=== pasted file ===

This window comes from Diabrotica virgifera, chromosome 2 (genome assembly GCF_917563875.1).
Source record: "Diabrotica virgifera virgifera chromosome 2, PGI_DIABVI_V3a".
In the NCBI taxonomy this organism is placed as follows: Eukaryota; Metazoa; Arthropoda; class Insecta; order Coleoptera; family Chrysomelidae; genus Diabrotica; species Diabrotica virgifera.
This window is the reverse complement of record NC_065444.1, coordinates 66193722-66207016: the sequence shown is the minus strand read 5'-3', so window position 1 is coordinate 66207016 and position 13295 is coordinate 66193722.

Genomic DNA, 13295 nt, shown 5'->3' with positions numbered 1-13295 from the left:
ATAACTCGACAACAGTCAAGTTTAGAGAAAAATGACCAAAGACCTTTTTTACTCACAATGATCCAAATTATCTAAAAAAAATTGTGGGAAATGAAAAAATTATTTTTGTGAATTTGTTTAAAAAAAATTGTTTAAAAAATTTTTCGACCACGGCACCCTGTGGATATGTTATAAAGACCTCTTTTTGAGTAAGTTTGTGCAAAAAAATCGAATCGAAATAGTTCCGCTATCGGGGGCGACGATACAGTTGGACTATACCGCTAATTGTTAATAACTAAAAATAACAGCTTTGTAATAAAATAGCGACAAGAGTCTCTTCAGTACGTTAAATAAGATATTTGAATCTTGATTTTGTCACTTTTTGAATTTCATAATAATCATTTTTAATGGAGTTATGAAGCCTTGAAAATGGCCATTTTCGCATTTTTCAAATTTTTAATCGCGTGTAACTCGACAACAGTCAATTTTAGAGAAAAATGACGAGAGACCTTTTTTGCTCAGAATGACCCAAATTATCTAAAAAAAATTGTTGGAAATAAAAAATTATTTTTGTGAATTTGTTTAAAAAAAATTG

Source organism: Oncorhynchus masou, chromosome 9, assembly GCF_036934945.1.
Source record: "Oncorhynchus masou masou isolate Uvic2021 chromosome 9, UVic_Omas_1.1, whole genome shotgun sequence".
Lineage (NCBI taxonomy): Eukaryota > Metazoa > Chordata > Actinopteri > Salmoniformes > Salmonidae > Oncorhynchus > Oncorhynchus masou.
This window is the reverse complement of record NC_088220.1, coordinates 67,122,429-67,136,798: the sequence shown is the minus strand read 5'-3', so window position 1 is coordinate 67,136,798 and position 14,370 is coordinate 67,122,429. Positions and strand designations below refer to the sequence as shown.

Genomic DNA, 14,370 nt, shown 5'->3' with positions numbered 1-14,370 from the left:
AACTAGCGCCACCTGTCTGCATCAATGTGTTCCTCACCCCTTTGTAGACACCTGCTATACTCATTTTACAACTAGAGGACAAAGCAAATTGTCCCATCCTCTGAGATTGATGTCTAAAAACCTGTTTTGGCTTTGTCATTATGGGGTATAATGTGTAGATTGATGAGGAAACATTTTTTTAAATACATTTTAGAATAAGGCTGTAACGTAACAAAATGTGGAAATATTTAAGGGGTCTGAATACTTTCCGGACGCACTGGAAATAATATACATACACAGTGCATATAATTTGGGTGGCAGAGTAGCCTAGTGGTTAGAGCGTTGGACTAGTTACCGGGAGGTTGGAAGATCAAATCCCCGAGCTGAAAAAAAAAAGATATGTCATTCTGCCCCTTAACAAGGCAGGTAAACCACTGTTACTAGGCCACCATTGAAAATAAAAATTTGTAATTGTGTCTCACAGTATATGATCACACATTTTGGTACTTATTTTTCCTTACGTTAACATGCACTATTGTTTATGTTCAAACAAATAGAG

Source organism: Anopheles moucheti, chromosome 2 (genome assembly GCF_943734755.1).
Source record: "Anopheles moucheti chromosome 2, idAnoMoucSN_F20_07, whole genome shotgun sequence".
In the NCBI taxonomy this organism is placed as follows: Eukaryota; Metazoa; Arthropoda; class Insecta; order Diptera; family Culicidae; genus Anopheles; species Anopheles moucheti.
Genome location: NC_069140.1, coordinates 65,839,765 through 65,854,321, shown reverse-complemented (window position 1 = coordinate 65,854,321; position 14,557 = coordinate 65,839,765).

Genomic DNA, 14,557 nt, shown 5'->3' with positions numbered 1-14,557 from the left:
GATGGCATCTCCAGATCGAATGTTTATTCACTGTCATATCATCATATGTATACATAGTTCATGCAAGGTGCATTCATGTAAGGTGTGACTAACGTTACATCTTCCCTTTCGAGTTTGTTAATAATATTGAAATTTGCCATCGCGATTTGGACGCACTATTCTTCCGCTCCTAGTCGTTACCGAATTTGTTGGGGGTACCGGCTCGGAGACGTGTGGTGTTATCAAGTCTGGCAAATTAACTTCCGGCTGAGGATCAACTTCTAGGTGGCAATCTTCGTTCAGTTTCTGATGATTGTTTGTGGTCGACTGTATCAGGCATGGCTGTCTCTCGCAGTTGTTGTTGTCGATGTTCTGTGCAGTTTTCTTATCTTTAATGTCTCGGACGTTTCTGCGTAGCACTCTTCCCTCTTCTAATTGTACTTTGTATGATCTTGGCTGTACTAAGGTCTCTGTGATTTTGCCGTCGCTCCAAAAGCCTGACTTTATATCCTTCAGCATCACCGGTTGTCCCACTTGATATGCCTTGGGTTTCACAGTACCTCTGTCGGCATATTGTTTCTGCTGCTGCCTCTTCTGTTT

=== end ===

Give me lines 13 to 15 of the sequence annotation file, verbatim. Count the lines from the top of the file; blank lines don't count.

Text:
Source organism: Anopheles moucheti, chromosome 2 (genome assembly GCF_943734755.1).
Source record: "Anopheles moucheti chromosome 2, idAnoMoucSN_F20_07, whole genome shotgun sequence".
In the NCBI taxonomy this organism is placed as follows: Eukaryota; Metazoa; Arthropoda; class Insecta; order Diptera; family Culicidae; genus Anopheles; species Anopheles moucheti.